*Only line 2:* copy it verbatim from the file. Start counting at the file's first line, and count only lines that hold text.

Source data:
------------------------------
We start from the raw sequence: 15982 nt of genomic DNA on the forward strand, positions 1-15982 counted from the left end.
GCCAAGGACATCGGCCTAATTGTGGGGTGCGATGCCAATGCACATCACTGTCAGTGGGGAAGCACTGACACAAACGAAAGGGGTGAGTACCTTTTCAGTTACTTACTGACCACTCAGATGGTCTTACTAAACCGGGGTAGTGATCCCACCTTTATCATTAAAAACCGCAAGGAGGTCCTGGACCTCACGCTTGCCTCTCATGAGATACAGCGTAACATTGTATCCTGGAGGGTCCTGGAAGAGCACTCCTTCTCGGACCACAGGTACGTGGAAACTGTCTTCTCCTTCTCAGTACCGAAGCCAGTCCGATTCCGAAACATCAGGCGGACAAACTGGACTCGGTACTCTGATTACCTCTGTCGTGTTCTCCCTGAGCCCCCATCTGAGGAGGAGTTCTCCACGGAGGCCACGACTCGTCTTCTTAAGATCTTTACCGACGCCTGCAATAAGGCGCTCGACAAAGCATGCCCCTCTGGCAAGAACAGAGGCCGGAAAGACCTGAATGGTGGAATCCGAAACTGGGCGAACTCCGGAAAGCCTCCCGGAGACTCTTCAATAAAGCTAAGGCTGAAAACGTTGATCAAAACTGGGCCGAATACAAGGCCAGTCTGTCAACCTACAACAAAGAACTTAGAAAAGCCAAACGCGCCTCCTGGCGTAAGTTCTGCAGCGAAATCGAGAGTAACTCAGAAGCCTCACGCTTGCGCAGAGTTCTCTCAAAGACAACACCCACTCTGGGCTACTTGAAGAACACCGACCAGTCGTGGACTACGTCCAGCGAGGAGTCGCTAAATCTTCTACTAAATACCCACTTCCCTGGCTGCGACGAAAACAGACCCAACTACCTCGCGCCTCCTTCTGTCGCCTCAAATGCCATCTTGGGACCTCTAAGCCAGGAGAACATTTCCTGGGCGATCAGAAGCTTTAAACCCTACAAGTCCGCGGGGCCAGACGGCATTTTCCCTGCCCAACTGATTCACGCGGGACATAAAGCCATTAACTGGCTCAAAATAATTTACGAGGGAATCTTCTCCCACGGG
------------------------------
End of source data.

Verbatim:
GCCAAGGACATCGGCCTAATTGTGGGGTGCGATGCCAATGCACATCACTGTCAGTGGGGAAGCACTGACACAAACGAAAGGGGTGAGTACCTTTTCAGTTACTTACTGACCACTCAGATGGTCTTACTAAACCGGGGTAGTGATCCCACCTTTATCATTAAAAACCGCAAGGAGGTCCTGGACCTCACGCTTGCCTCTCATGAGATACAGCGTAACATTGTATCCTGGAGGGTCCTGGAAGAGCACTCCTTCTCGGACCACAGGTACGTGGAAACTGTCTTCTCCTTCTCAGTACCGAAGCCAGTCCGATTCCGAAACATCAGGCGGACAAACTGGACTCGGTACTCTGATTACCTCTGTCGTGTTCTCCCTGAGCCCCCATCTGAGGAGGAGTTCTCCACGGAGGCCACGACTCGTCTTCTTAAGATCTTTACCGACGCCTGCAATAAGGCGCTCGACAAAGCATGCCCCTCTGGCAAGAACAGAGGCCGGAAAGACCTGAATGGTGGAATCCGAAACTGGGCGAACTCCGGAAAGCCTCCCGGAGACTCTTCAATAAAGCTAAGGCTGAAAACGTTGATCAAAACTGGGCCGAATACAAGGCCAGTCTGTCAACCTACAACAAAGAACTTAGAAAAGCCAAACGCGCCTCCTGGCGTAAGTTCTGCAGCGAAATCGAGAGTAACTCAGAAGCCTCACGCTTGCGCAGAGTTCTCTCAAAGACAACACCCACTCTGGGCTACTTGAAGAACACCGACCAGTCGTGGACTACGTCCAGCGAGGAGTCGCTAAATCTTCTACTAAATACCCACTTCCCTGGCTGCGACGAAAACAGACCCAACTACCTCGCGCCTCCTTCTGTCGCCTCAAATGCCATCTTGGGACCTCTAAGCCAGGAGAACATTTCCTGGGCGATCAGAAGCTTTAAACCCTACAAGTCCGCGGGGCCAGACGGCATTTTCCCTGCCCAACTGATTCACGCGGGACATAAAGCCATTAACTGGCTCAAAATAATTTACGAGGGAATCTTCTCCCACGGG